Song of the South has one or two other problems which we don’t need to go into right now.


SK said...

Nice theory, but I think the one thing I'd say is that you can't necessarily put a work wholly in one box or another — or even, as you try to do with Frankenstein, divide a work into discrete parts, whether at the prologue/text level, or the chapter level, or even the sentence or individual word level, and put the parts into different boxes.

So Austen, for example, is for the most part fairly explicit about the fictionality of her novels — but also sprinkles throughout them instances of the device where names or places are partly blanked out, like —shire or Lady C—, a literary device akin to 'names have been changed to protect the innocent' as a pretence that at least some of the characters / places / events are real.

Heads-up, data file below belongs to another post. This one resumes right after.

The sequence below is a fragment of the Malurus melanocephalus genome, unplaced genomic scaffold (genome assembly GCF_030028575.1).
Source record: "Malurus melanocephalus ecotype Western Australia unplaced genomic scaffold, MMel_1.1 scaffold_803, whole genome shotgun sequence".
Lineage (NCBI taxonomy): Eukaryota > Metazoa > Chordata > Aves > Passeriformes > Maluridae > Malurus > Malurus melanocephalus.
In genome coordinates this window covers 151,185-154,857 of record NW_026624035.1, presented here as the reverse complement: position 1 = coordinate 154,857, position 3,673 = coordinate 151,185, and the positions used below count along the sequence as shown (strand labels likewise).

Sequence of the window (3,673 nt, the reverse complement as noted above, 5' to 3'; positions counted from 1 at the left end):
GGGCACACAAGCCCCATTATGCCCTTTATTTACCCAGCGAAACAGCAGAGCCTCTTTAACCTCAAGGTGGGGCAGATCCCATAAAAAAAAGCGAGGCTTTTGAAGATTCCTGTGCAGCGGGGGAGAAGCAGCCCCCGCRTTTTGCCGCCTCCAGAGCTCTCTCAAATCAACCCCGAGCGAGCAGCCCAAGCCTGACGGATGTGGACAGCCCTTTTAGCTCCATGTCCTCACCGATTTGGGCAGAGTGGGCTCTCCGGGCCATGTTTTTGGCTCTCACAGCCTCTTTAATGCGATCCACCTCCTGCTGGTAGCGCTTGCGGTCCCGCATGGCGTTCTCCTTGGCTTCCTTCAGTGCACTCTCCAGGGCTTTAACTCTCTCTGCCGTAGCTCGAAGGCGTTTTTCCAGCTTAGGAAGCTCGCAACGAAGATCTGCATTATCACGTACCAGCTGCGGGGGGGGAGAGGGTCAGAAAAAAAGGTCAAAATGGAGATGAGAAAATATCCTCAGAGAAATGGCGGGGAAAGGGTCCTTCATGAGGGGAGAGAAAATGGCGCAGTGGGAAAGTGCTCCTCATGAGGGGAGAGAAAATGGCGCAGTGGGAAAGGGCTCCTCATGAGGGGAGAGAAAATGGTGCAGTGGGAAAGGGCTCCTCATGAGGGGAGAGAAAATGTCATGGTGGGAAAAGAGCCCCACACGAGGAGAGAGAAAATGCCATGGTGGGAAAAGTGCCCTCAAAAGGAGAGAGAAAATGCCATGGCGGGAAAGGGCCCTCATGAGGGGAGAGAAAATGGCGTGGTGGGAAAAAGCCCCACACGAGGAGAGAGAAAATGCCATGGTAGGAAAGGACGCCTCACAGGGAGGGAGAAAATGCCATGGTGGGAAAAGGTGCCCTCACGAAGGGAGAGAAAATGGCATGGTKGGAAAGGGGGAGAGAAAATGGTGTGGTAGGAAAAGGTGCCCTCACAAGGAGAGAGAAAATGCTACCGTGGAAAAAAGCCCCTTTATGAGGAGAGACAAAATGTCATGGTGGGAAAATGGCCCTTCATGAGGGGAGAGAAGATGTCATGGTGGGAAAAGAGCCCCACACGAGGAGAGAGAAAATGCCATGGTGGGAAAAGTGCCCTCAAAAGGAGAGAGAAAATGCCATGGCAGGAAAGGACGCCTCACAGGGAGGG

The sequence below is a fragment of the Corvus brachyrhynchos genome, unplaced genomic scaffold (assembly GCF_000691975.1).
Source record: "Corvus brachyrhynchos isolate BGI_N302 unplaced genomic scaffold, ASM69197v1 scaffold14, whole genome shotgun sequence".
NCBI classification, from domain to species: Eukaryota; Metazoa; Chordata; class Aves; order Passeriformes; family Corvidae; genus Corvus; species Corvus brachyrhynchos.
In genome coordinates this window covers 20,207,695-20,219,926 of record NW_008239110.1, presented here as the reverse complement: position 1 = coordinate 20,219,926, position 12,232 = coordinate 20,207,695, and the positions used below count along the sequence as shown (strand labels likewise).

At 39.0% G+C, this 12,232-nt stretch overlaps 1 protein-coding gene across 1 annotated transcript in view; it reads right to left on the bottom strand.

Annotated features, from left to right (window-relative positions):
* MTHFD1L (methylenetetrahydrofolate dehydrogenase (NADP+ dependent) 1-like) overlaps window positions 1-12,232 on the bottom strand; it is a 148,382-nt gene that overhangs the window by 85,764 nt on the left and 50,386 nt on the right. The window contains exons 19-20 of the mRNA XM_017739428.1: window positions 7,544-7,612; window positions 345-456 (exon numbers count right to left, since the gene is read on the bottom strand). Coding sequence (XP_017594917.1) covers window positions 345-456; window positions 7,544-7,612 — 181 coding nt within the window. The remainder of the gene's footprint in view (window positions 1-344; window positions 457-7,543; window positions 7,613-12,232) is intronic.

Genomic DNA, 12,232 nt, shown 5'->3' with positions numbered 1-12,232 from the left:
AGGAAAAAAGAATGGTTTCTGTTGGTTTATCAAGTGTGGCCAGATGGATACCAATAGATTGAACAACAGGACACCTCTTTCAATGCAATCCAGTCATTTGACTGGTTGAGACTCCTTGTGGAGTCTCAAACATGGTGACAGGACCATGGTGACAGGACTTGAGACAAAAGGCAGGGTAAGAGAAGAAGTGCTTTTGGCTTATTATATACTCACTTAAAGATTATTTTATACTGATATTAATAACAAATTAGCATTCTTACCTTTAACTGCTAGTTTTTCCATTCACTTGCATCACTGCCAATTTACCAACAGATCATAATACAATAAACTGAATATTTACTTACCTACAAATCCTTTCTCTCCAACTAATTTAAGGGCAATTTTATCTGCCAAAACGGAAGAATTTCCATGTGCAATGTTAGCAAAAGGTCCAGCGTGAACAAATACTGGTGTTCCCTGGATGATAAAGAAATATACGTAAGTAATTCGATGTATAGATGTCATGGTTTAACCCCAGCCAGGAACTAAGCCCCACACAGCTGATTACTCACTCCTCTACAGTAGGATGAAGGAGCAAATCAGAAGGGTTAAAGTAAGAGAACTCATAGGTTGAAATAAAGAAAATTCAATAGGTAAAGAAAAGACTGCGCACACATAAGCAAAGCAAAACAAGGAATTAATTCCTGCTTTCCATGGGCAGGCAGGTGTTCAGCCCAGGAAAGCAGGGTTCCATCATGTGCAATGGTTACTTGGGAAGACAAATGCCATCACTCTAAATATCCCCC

(Of course all the readers know it's a literary device, so this, like 'names have been changed…' is akin to announcing that your work is fiction by ironically pretending that it isn't while winking at the audience. Is this what Goldman's doing too? Is the fact that some readers are taken in by Goldman an indication that he succeeded, or that he failed? Or would he be just as happy either way, provided they bought the book and liked it?)

(And do the producers of the Law and Order television programmes do the same thing in reverse, when they flash up 'The following story is fictional and does not depict any actual person or event' — when every viewer knows they do write stories 'heavily inspired by' real reported crimes, so the disclaimer only serves to remind people that what they're seeing might be, to a greater or lesser extent, based on reality, and wonder what the real story actually was?)